“Henry the Van’ is the first cut on Australian Danny George Wilson’s latest record. It’s a funeral for a friend, who is a car. “Guess we could try to fix you up . . . Maybe go for an easy roll once in a blue sky . . .” The concept may be funny, but it’s a lot more touching than most songs about actual people who’ve died. This is a testament to Wilson’s skill, imagination, compassion, and his ability to communicate.
You may remember Danny George as the singer-guitarist of Grand Drive, a much-loved Americana group, but his solo venture is far, far more interesting. And make no mistake: This is a Danny George Wilson production. Despite the harmonies and quality musicianship, Danny and the Champions of the World are really a solo venture. Wilson most closely mirrors Neil Young’s country rock phrasing, and sometimes the similarity is almost uncanny, but his voice is unique: It’s cheery and optimistic, even when singing about getting old and being sad, and it’s romantically simple. The lyrics are direct and uncomplicated, but ring true, powerfully: “I wanna feel your hand in my hand tonight . . . Just trying to get back to what we used to be/Just trying to get back to something to believe/Looking down at these restless feet.”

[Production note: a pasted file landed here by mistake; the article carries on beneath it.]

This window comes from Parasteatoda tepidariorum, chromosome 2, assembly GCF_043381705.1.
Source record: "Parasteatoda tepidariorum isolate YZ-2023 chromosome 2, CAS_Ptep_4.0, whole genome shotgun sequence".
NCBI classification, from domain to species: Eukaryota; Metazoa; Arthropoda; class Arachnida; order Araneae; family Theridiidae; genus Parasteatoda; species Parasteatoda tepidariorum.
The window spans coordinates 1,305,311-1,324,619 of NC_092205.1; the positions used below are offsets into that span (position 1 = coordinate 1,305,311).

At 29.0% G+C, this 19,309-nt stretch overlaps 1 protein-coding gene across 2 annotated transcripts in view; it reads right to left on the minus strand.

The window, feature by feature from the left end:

If this album doesn’t make you feel something, maybe you’re dead inside.
Henry the Van (the second best song about a van I’ve ever heard. The first is “Chevy Van” by Sammy Johns, available on the Rhino “Sounds of the ’70s” collection.)